By Lindsay Goldenberg
The January 2012 issue of Plus Model Magazine features a provocative photo shoot with America’s Next Top Model Katya Zharkova in a spread called, “Plus Size Bodies, What’s Wrong With Them Anyway?”
The article says that the fashion industry now considers a size 6, the measurement of supermodels Cindy Crawford and Christie Brinkley at their peaks, “plus-size.”
According to the article, written by the magazine’s Editor-in-Chief Madeline Figueroa-Jones, the average model now weighs 23% less than the average woman, compared to only 8% 20 years ago. Other stats include:
- Ten years ago plus-size models averaged between size 12 and 18. Today the need for size diversity within the plus-size modeling industry continues to be questioned. The majority of plus-size models on agency boards are between a size 6 and 14, while the customers continue to express their dissatisfaction.
- Most runway models meet the Body Mass Index physical criteria for Anorexia.
- 50% of women wear a size 14 or larger, but most standard clothing outlets cater to sizes 14 or smaller.
Jones goes on to tell her readers to “stop buying at “Store A” and let them know you will not be purchasing clothing until they market to you.” She also offers encouragement to the readers of Plus Model Magazine , saying that “there is nothing wrong with our bodies.”
While it is shocking to hear that a Size 6 is now considered plus-size (the magazine does not offer sources for this claim), and I do definitely agree that the modeling industry today needs to intervene when models exhibit an unhealthy weight, I also think it’s wrong for Jones to come out and make a blanket statement to her audience by saying “there is nothing wrong with our bodies.”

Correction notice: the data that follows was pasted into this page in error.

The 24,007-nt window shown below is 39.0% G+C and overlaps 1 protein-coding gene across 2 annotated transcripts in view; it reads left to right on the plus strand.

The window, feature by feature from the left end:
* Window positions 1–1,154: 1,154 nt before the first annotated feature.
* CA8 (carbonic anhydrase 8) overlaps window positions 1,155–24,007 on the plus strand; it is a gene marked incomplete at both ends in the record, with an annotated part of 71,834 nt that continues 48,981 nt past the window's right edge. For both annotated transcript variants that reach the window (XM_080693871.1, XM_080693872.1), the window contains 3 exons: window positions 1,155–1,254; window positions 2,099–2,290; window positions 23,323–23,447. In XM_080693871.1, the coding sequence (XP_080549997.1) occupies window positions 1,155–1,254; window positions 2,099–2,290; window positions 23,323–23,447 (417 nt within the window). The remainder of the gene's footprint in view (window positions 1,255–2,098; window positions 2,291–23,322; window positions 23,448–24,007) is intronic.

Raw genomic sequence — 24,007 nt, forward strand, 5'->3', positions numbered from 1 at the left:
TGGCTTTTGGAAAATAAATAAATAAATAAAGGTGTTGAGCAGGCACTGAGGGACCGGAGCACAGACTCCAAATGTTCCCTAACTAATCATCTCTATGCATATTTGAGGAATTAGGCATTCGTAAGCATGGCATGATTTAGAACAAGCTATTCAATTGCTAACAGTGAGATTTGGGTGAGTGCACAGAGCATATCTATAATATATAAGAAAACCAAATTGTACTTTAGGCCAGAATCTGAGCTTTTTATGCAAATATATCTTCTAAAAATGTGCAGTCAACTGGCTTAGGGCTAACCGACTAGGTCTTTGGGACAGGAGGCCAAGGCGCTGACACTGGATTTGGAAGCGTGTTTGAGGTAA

Obesity in this country is an epidemic. According to the CDC, 1 in 3 adults and 1 in 6 children are considered obese. As a nation, we are consuming more calories than ever before, and in the past 20 years our obesity levels are the highest we’ve ever seen them. As a consequence of this, there has been a staggering increase in incidents of heart disease, stroke, diabetes and cancer.
So, the statistic that Jones cites that “the average model now weighs 23% less than the average woman, compared to only 8% 20 years ago,” makes sense, especially if you consider how high our obesity levels have become in that time period.
While Jones worries that the modeling industry is feeding into unhealthy eating habits and encouraging anorexia, she should be more worried about that fact that 1 in 3 Americans are obese, compared to 1 in 200 women suffering from an eating disorder.
Instead of encouraging women to become more like plus-sized models, I believe the message that should be given to women is that it’s not healthy to be underweight OR overweight. The focus should be on being healthy, eating right, and working out. I wouldn’t encourage a waif-thin model to love her body no matter what, just like I wouldn’t encourage an overweight model to do the same.